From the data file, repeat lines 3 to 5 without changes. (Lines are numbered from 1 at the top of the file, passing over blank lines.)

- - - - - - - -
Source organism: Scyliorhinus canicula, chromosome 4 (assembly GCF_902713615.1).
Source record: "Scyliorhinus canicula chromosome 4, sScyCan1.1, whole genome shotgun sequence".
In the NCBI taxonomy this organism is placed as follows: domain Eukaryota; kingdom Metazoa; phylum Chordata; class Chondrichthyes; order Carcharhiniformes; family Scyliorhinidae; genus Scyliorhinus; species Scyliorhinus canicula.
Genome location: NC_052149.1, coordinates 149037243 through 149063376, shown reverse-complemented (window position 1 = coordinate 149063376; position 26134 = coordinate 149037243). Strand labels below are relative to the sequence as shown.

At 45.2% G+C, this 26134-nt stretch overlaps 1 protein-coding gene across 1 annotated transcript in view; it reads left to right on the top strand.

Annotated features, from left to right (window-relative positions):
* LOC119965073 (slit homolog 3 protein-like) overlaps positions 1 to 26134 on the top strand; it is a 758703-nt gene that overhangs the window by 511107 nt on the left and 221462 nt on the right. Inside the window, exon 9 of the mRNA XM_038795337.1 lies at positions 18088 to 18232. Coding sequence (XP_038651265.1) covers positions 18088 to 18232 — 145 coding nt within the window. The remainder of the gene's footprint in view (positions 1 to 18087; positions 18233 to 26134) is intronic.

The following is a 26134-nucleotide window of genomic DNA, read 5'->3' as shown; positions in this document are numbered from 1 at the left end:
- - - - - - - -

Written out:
In the NCBI taxonomy this organism is placed as follows: domain Eukaryota; kingdom Metazoa; phylum Chordata; class Chondrichthyes; order Carcharhiniformes; family Scyliorhinidae; genus Scyliorhinus; species Scyliorhinus canicula.
Genome location: NC_052149.1, coordinates 149037243 through 149063376, shown reverse-complemented (window position 1 = coordinate 149063376; position 26134 = coordinate 149037243). Strand labels below are relative to the sequence as shown.

At 45.2% G+C, this 26134-nt stretch overlaps 1 protein-coding gene across 1 annotated transcript in view; it reads left to right on the top strand.